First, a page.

What is a stroke?
- Brain Disruption caused by “vascular disruptions”
- Loss of blood or bleeding
- “sudden and severe attack” Cerebrovascular Accident (CVA)
Incidence of Stroke
- 3rd Leading cause of death and disability behind heart disease and cancer
- Annual incidence 2 per every 1,000
- 5 million survivors of stroke in any given year
- 65 and over increases with age
Causes of Stroke
- Vascular Disease
- Disruption in blood circulation
Did you know? Hypertension, cigarette smoking, diabetes, frequent alcohol consumption, obesity, lack of physical activity, and a history of transient ischemic attacks (mini strokes) or CVA’s are all potential factors that may heighten an individual’s risk for stroke.
The Stroke Association uses the acronym F.A.S.T. to help people remember the sudden signs of a stroke. Warning signs are listed below:
- Facial drooping: Is the person weak or numb on one side of the face? Ask the person to smile and see if one side of their face is drooping or uneven.
- Arm Weakness: Is one arm or side of the body weak or numb? Ask the person to raise both arms- Does one arm drift downward?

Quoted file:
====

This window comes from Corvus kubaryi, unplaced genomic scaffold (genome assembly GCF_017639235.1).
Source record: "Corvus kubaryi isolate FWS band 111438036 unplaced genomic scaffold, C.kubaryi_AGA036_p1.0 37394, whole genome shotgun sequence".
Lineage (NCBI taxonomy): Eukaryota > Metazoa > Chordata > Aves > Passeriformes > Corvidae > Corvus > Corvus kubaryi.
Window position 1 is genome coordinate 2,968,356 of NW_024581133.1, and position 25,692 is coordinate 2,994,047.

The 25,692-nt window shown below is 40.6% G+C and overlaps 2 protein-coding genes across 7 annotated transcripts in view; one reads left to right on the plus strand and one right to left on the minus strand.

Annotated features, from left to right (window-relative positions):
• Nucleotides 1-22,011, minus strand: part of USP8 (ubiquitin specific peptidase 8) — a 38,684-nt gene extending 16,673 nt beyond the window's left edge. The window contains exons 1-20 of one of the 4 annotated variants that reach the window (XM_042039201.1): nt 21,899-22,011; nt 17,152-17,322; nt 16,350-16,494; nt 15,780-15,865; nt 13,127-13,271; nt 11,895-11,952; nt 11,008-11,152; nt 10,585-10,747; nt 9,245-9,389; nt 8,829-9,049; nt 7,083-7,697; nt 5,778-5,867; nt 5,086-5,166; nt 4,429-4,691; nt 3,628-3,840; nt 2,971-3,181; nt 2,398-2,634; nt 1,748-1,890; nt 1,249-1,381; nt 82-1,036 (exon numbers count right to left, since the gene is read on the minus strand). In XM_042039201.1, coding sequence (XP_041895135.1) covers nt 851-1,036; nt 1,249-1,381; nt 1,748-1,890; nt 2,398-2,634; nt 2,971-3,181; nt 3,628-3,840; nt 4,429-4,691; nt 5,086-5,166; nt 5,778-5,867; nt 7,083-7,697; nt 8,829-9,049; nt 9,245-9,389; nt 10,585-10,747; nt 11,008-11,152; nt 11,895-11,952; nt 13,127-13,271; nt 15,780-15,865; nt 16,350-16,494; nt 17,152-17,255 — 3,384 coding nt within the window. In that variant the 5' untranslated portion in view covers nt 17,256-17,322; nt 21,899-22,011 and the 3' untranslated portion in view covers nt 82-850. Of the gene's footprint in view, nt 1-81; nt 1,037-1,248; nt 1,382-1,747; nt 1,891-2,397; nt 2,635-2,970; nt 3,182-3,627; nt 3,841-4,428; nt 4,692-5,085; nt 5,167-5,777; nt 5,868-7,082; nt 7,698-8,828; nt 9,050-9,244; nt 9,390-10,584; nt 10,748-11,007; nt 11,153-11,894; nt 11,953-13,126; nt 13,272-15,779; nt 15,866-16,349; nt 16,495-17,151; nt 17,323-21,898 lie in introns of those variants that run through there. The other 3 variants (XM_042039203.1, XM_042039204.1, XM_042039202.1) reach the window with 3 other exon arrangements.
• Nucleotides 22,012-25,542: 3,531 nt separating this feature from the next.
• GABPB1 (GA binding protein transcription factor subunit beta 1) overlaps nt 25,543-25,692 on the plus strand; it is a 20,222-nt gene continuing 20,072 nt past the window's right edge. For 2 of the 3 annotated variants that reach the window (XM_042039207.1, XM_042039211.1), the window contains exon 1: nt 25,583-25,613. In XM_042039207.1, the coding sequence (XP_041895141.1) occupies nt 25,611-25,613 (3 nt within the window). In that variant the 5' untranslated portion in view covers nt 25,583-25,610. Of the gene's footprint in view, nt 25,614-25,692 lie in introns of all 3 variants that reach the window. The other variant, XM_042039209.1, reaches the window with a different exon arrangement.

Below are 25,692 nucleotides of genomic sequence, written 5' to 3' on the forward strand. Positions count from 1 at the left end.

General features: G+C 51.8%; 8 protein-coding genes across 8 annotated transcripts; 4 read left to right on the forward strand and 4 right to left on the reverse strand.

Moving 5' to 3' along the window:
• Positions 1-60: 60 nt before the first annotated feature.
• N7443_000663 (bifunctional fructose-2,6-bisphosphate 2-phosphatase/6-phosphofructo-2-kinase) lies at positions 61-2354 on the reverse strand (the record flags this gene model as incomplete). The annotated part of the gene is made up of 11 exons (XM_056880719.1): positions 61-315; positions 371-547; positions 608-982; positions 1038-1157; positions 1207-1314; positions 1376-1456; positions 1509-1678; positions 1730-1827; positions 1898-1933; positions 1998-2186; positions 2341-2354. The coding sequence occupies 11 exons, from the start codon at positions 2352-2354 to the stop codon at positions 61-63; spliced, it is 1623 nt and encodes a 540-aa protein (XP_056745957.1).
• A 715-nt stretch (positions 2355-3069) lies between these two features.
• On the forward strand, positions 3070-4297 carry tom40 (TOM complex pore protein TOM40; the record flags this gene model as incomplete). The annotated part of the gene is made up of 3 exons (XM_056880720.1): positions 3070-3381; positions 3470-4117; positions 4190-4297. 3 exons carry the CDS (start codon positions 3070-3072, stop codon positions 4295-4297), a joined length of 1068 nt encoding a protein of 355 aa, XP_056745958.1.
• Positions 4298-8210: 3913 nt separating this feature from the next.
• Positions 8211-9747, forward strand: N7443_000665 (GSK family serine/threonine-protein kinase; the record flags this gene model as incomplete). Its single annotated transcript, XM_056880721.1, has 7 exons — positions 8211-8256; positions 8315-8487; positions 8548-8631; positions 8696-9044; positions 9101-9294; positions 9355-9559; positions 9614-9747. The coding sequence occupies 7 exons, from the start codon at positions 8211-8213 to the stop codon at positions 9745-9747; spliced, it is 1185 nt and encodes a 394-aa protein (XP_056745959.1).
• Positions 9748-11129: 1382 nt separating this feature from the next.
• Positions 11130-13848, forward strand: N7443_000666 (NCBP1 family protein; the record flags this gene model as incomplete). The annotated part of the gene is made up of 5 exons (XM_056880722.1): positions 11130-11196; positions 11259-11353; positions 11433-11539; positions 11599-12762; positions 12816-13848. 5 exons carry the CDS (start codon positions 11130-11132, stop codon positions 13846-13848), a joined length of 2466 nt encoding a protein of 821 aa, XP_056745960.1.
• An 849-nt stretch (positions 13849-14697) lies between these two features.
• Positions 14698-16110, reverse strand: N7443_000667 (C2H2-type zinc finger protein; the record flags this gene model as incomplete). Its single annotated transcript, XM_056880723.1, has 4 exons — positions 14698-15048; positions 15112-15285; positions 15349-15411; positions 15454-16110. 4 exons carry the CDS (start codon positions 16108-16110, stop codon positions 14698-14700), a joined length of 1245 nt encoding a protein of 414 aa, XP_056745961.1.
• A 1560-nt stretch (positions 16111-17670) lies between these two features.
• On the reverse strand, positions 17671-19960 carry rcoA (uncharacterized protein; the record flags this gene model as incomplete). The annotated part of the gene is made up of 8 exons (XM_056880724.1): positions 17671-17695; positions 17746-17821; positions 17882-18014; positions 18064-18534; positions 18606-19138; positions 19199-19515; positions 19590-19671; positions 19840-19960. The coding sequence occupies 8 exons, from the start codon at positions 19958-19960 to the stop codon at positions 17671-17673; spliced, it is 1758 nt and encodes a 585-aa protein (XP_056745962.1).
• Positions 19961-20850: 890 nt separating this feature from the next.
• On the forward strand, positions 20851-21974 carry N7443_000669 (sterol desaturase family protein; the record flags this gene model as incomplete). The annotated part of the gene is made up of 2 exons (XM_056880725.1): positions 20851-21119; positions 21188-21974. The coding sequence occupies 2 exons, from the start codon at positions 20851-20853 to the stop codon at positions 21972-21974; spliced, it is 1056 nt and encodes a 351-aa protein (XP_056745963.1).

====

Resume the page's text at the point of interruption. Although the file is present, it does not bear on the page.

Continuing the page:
- Speech Difficulty: Is the individual having difficulty speaking or understanding speech? Have the person repeat a simple phrase, such as “Hello, my name is ___.” Is the sentence imitated correctly? How is the quality of the speech? Is
it slurred? Other warning signs or symptoms may include: impairment of vision, episodes of dizziness or falls, and/or severe headaches.
- Time to call 9-1-1: If you or a loved one is displaying any of the aforementioned symptoms, call 9-1-1 and get the person to the hospital immediately. Also, try and remember the time when first symptoms appeared.
Visit the link below to learn more about strokes, how to prevent them, and moving forward after one has occurred. Remember, good health choices made today can prevent stroke later.
Amanda Weiner MS CF-SLP TSSLD